Joseph Mathieu, August 12, 2021
Photo credit: Fangliang Xu
Frosted Flies: Research Explores Genes that Lead to Cell Death in Insects
Carleton University biology professor Heath MacMillan has spent most of his career trying to understand what causes insects to live or die at low temperatures. More specifically, he has been researching the thermal limits of fruit flies ever since he was an undergraduate biology student at Western University.
“I got excited at how little was known in this area,” he says. “It just seemed like such a vast field to play, to explore.”
All living things have a certain range of temperatures in which they can survive. Once they reach their thermal limit as temperatures plunge, their nerves, muscles and motor functions don’t work as well. Injuries occur and these lead to death if they worsen.
Why, where and how this happens are fundamentally interesting questions to MacMillan. It’s also important to know because insect populations and their distribution are rapidly changing in response to climate change. Understanding what sets temperature limits in insects can allow researchers to make better predictions of which insects will survive, thrive or die in our changing climate.
For many insects, the cause of these problems has to do with their renal system When insects get cold, their renal system doesn’t work as well, and they start to lose water and salt balance. This causes an increase of potassium in their blood (called hemolymph in the insect world), which causes cells to die.
“We have a lot of knowledge about the physiology of this process and we know that there’s a lot of variation in these limits in nature,” says MacMillan. “This project will start to look at some of the genetic and molecular mechanisms that might drive these differences that we see among and within different insect species.”
The specific cellular signals that regulate the renal system’s function at low temperatures are unknown, which is MacMillan why will lead a research team funded by an Early Researcher Award (ERA) to uncover how insects physiologically adapt to cold.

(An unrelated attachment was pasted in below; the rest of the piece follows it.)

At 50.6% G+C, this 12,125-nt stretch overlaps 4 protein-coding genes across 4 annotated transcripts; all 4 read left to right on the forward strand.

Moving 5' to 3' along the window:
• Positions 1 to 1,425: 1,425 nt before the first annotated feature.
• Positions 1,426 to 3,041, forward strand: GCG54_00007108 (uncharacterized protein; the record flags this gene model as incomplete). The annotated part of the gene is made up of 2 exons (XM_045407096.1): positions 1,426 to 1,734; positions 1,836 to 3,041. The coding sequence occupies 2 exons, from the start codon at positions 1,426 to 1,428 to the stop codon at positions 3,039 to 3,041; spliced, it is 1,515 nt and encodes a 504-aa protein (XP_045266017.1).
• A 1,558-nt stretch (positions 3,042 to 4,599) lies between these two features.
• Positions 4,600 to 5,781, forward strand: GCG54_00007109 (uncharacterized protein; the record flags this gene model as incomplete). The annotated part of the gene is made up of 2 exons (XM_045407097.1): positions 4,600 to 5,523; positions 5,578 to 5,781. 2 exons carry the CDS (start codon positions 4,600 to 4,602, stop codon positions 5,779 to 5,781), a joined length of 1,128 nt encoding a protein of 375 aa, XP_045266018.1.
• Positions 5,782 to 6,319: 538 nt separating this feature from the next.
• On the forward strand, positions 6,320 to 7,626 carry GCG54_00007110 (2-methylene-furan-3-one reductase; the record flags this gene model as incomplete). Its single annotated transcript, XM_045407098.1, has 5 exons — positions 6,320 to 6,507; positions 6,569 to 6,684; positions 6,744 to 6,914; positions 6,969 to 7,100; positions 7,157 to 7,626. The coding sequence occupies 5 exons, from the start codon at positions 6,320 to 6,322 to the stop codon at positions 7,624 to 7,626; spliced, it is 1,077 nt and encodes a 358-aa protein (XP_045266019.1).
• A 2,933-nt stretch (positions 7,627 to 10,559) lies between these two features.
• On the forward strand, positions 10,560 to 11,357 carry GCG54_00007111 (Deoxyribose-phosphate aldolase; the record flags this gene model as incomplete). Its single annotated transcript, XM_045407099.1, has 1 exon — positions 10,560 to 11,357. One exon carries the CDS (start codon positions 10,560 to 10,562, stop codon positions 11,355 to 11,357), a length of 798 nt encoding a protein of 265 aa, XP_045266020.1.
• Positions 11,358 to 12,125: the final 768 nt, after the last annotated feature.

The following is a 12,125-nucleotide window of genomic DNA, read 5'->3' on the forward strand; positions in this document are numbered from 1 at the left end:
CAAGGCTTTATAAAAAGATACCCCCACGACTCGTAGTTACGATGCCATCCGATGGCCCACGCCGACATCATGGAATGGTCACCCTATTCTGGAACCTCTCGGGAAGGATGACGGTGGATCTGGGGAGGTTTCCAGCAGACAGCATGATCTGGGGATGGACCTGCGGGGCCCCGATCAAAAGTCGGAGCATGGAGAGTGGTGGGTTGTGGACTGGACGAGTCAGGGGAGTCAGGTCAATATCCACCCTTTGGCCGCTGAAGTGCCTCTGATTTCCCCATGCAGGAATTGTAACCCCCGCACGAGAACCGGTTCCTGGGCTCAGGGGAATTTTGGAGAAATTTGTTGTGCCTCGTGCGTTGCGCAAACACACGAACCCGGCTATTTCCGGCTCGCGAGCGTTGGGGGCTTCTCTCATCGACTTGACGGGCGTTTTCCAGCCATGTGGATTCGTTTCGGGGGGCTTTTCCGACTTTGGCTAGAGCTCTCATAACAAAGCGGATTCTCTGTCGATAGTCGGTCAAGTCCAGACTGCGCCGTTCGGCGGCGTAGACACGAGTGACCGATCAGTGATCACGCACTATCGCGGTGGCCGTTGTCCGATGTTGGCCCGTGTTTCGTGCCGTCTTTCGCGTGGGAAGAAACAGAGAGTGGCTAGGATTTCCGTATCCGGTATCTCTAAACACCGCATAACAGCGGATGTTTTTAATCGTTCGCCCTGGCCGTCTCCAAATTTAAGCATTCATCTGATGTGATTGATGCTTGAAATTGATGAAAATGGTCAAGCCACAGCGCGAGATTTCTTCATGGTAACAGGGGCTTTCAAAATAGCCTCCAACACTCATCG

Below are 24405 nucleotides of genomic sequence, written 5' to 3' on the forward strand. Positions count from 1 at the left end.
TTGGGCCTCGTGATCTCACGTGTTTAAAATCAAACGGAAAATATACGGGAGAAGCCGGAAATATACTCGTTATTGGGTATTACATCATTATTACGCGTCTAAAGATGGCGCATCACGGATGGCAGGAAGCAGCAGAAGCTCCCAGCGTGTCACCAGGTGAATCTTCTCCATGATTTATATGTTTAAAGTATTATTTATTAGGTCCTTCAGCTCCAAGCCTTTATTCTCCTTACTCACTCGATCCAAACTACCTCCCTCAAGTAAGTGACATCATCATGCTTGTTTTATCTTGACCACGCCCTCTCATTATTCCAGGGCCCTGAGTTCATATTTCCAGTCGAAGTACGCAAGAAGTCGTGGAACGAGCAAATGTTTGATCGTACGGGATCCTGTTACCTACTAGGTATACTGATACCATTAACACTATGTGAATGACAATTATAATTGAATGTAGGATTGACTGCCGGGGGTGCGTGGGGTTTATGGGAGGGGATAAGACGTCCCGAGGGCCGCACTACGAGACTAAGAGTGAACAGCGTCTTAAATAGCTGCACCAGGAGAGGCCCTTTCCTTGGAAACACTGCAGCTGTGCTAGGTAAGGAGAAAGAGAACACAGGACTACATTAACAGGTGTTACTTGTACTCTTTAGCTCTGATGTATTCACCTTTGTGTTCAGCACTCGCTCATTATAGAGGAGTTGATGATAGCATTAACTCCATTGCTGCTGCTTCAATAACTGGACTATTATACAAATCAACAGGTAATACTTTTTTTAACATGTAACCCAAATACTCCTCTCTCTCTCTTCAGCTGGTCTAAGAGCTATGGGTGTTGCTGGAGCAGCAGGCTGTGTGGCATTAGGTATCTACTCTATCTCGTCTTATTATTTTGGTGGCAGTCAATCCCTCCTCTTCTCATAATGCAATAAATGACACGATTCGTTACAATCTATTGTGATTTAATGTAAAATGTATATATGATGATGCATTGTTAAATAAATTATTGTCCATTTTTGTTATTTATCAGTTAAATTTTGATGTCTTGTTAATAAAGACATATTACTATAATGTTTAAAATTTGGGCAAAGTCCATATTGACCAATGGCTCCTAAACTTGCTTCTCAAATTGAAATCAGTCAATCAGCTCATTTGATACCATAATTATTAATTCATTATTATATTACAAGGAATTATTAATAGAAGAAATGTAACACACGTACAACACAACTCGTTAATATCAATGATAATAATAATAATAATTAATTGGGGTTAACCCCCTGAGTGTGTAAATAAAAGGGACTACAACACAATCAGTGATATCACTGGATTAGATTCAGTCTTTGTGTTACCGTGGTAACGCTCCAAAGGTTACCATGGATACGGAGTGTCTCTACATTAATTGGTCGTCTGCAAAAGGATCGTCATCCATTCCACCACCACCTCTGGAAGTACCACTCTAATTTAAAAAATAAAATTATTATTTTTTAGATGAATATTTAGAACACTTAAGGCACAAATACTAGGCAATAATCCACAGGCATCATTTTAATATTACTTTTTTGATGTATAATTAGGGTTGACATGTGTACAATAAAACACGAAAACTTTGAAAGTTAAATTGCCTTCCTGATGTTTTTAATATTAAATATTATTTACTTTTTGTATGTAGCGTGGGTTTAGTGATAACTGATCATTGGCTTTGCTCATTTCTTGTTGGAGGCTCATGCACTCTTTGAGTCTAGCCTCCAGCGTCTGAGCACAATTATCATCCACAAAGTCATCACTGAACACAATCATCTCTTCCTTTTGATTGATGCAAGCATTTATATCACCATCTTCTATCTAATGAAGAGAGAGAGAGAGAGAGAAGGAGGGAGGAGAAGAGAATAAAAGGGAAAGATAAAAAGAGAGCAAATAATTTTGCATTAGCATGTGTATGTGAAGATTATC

At present, there is little knowledge of how microRNAs — small RNA molecules that bind to and suppress mRNA from other genes — contribute to the physiology and the mechanisms of low temperature biology. By exposing the common fruit fly (Drosophila melanogaster) to cold, MacMillan and his team will use molecular biology and machine learning to note if any particular microRNAs are activated. This way, they can reasonably deduce which genes are helping the insects against the cold.
The project features a collaboration with other Carleton researchers and faculty. Kyle Biggar, who has worked with microRNAs in amphibians and moulds at low temperatures, and Jim Green in the Department of Systems and Computer Engineering, have previously used machine learning to predict what sorts of targets microRNAs would have in the cold.
MacMillan plans to use what he can learn from the fruit fly — an ideal model for understanding biology — to apply it to another flying insect: the mosquito Aedes aegypti. Responsible for transmitting several different diseases such as Zika virus, Dengue fever and yellow fever in tropical and subtropical regions, Aedes aegypti has become more common throughout the United States and has recently been recorded in Windsor, Ont.
Despite being a different species of fly, mosquitos do have similar microRNAs to fruit flies. “In general, microRNAs that have a certain function tend to have a similar function in other closely-related species,” says MacMillan.
Although this mosquito isn’t carrying diseases into Canada as it heads north, it’s in Canadians’ interests to find ways to control insects that are moving into new territories due to climate change. If MacMillan’s research can determine the insect genes that react to cold, then this knowledge could one day help control insect populations.
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